What I find so common among those who smoke, is the feelings of either shame and/or guilt. Shame that there is something wrong with me that I don't want to quit smoking knowing that I "should", and/or guilt because I want to and haven't been able to quit. I am certainly familiar with both of those emotions.
I had quit for 2 months the first time I was diagnosed with BC in 1987 when I was 32. I relapsed during chemo, I just couldn't handle the stress--back then they didn't have the anti-nausea drugs they have now and every worst story you have heard about throwing up from chemo is what I went through.
Back then you could smoke anywhere and everyone I knew was on my case to quit--even other smokers would say, "VJ why are you smoking, you've had cancer?" I would just last back at them, "how do you know you don't have cancer?" My anger was just a cover up for my feelings of shame that I just couldn't quit smoking and guilt every time I relapsed. I would be able to go for a couple of months and then bam--I'd relapse. I call myself the Queen of Quitting since I've quit for at least three months--9 times.
Yet the common emotions for those who are now smoke-free is the joy and freedom we feel to have broken through and accomplished our goal of becoming smoke-free---one of the hardest things it is to do in life. Yet those who are successful have travel a journey that others are still taking.
I think of of the most important steps is changing our emotional outlook from shame and guilt to one of hope and optimism---from "I can't do this, I don't want to do this, I don't know how to do this" to: "someday I will be able to do this, I will be able to figure out my path to being smoke-free, I can do this with help and support and it will be there for me as I seek out different options".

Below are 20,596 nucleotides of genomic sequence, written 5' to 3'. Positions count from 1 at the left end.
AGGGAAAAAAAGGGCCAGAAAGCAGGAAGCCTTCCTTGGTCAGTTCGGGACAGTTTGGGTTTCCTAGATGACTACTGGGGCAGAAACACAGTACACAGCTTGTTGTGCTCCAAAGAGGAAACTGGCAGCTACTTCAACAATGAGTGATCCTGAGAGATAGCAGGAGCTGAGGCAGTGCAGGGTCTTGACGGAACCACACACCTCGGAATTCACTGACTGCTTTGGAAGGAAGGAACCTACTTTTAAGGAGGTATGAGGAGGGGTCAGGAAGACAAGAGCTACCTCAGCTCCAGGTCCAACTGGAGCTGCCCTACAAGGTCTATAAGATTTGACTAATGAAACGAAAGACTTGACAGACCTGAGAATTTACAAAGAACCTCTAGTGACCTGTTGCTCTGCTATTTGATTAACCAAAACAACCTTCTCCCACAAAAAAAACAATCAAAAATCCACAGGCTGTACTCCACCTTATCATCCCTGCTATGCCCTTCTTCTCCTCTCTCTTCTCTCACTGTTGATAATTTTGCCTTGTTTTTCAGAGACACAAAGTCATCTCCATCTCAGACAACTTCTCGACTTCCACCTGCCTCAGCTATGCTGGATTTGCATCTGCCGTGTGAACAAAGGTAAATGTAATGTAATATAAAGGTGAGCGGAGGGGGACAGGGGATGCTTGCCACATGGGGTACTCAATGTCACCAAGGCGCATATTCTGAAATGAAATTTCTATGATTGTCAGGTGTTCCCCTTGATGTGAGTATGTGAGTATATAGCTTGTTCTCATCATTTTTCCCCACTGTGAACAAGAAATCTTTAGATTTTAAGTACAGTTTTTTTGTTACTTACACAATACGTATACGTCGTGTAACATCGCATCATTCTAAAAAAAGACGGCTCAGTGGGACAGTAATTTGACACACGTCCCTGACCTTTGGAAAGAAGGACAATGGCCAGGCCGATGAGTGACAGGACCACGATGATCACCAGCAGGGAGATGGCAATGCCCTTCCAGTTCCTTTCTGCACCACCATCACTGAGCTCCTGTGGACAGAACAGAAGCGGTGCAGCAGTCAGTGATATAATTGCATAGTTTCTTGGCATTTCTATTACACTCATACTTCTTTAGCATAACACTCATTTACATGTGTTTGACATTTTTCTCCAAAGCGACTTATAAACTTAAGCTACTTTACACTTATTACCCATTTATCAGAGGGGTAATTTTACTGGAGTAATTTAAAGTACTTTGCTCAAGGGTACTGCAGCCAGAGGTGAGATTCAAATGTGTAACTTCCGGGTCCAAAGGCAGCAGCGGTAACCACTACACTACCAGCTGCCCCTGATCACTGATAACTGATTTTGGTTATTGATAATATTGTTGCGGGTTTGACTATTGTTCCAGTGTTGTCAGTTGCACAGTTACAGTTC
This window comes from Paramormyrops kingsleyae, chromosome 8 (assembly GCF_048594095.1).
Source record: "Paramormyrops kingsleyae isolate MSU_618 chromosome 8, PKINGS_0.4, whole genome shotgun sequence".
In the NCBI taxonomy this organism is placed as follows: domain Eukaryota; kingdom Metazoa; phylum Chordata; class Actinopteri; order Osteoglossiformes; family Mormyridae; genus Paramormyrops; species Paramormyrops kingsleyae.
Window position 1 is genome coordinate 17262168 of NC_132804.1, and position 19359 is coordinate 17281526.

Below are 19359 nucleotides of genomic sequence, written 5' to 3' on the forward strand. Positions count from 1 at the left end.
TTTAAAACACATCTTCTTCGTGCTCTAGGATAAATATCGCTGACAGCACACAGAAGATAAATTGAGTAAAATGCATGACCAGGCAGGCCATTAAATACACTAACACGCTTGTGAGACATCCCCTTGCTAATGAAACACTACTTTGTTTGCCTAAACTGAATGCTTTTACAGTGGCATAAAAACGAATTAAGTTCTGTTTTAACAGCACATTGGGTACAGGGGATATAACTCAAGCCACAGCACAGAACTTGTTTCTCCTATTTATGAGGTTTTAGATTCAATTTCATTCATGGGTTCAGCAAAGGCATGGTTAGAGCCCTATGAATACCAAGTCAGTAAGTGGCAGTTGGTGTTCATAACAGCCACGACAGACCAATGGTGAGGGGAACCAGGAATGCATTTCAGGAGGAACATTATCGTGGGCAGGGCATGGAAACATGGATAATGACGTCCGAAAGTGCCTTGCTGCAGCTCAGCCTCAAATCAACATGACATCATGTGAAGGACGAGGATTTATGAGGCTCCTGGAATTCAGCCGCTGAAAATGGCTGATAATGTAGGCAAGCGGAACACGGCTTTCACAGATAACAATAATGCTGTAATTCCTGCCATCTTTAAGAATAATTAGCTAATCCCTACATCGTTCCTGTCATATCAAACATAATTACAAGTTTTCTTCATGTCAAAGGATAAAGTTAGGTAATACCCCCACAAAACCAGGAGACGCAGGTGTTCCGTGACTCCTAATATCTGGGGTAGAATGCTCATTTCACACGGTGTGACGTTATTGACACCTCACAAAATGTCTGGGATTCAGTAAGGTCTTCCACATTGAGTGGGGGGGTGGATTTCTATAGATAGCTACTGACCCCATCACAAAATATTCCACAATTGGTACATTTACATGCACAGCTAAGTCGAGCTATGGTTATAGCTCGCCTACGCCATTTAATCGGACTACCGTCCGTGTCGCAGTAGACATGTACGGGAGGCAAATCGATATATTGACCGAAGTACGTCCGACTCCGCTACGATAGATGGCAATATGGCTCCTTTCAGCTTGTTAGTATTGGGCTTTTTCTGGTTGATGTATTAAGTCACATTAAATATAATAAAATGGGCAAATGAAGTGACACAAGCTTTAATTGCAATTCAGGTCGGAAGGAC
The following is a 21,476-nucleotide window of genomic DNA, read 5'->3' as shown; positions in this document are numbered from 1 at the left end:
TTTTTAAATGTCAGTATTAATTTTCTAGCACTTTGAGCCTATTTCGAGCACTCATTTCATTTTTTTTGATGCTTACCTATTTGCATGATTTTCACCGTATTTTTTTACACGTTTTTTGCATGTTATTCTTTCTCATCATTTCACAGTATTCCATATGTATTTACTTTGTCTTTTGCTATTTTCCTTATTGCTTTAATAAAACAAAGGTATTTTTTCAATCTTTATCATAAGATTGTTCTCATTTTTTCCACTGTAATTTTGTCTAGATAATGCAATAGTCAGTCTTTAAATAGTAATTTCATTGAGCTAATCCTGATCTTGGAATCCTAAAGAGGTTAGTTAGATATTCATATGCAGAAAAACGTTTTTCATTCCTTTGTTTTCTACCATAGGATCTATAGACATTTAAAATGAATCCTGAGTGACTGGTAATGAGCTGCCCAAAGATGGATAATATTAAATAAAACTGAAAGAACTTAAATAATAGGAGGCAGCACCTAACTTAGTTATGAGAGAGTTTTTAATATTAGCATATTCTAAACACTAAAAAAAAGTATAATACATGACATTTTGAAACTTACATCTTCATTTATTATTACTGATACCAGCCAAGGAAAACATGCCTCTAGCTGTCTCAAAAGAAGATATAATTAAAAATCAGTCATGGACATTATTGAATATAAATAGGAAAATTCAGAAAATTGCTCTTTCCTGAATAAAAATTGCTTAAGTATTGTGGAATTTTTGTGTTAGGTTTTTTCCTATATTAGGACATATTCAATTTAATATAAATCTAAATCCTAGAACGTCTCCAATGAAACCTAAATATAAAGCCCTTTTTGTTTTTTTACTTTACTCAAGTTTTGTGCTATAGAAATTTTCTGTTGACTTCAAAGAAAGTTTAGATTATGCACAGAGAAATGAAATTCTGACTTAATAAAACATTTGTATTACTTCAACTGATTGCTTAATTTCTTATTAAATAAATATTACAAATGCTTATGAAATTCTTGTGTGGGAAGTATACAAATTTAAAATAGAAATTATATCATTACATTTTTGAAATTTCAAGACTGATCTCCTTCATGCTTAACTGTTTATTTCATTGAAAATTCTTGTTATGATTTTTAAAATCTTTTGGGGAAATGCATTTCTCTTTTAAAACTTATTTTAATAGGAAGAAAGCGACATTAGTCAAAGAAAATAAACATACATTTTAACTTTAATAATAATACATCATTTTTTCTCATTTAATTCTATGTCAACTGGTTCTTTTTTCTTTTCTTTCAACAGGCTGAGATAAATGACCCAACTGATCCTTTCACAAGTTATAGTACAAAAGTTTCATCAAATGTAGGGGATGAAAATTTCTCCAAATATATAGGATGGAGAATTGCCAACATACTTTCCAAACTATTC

Optimism opens doors to inner strengths that often we don't realize we have such as: resilience, creativity, persistence, problem solving, confidence, ingenuity, critical thinking, courage and self-control.
I'm not saying it is easy, I'm just saying- I know you can do it!
Tuesday, September 22, 2015
Thursday, September 10, 2015
The Great American Smokeout is the third Thursday in November. It is a day that encourages smokers to try and stop smoking for just one day. It is hoped that if a person can quit for a day, they will continue on.
Most smokers can quit for one day but as soon as that one day is over, they often go back to the same number of cigarettes they have always smoked.
New Zealand is trying something different. This is the second year of Stoptober where smokers are encouraged to quit for just one month - October. Rather than focusing on the risks of smoking, the focus on the benefits of being smoke-free - which is the approach I take when I work with smokers. To be successful you have to find something more important than a cigarette. It could be saving money, better health, being a better role model for you children or the freedom you get when you don't always have to interrupt your life to go smoke a cigarette.
Maybe it's time for the U.S. to adopt Stoptober too! What do you think?
Wednesday, September 9, 2015
Think about when you have quit in the past, did you start romancing the thought of having "just one"?